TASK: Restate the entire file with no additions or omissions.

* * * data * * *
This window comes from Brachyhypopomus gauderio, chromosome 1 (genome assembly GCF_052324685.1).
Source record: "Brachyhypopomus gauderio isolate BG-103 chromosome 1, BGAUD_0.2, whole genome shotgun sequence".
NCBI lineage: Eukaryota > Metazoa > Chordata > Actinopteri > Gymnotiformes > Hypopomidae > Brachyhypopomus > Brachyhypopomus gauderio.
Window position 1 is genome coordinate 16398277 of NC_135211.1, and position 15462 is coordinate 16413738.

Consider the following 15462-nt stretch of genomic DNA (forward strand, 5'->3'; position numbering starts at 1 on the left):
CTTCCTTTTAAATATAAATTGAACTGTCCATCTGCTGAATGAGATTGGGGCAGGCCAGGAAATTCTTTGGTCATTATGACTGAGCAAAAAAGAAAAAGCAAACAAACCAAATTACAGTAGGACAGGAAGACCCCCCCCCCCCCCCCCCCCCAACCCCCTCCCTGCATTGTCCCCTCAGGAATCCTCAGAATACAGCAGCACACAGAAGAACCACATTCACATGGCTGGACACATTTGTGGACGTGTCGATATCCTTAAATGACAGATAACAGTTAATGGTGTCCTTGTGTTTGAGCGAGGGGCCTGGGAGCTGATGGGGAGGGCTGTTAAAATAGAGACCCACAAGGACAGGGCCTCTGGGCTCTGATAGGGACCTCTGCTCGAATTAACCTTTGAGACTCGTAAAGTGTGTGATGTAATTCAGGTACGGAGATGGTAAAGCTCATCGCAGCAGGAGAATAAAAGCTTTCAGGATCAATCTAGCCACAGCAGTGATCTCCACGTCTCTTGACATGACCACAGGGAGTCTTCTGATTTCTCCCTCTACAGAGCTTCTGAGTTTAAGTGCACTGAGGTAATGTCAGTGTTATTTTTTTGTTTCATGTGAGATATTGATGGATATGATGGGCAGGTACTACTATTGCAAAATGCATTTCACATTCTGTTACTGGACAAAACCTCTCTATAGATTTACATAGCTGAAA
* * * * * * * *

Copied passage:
This window comes from Brachyhypopomus gauderio, chromosome 1 (genome assembly GCF_052324685.1).
Source record: "Brachyhypopomus gauderio isolate BG-103 chromosome 1, BGAUD_0.2, whole genome shotgun sequence".
NCBI lineage: Eukaryota > Metazoa > Chordata > Actinopteri > Gymnotiformes > Hypopomidae > Brachyhypopomus > Brachyhypopomus gauderio.
Window position 1 is genome coordinate 16398277 of NC_135211.1, and position 15462 is coordinate 16413738.

Consider the following 15462-nt stretch of genomic DNA (forward strand, 5'->3'; position numbering starts at 1 on the left):
CTTCCTTTTAAATATAAATTGAACTGTCCATCTGCTGAATGAGATTGGGGCAGGCCAGGAAATTCTTTGGTCATTATGACTGAGCAAAAAAGAAAAAGCAAACAAACCAAATTACAGTAGGACAGGAAGACCCCCCCCCCCCCCCCCCCCCAACCCCCTCCCTGCATTGTCCCCTCAGGAATCCTCAGAATACAGCAGCACACAGAAGAACCACATTCACATGGCTGGACACATTTGTGGACGTGTCGATATCCTTAAATGACAGATAACAGTTAATGGTGTCCTTGTGTTTGAGCGAGGGGCCTGGGAGCTGATGGGGAGGGCTGTTAAAATAGAGACCCACAAGGACAGGGCCTCTGGGCTCTGATAGGGACCTCTGCTCGAATTAACCTTTGAGACTCGTAAAGTGTGTGATGTAATTCAGGTACGGAGATGGTAAAGCTCATCGCAGCAGGAGAATAAAAGCTTTCAGGATCAATCTAGCCACAGCAGTGATCTCCACGTCTCTTGACATGACCACAGGGAGTCTTCTGATTTCTCCCTCTACAGAGCTTCTGAGTTTAAGTGCACTGAGGTAATGTCAGTGTTATTTTTTTGTTTCATGTGAGATATTGATGGATATGATGGGCAGGTACTACTATTGCAAAATGCATTTCACATTCTGTTACTGGACAAAACCTCTCTATAGATTTACATAGCTGAAA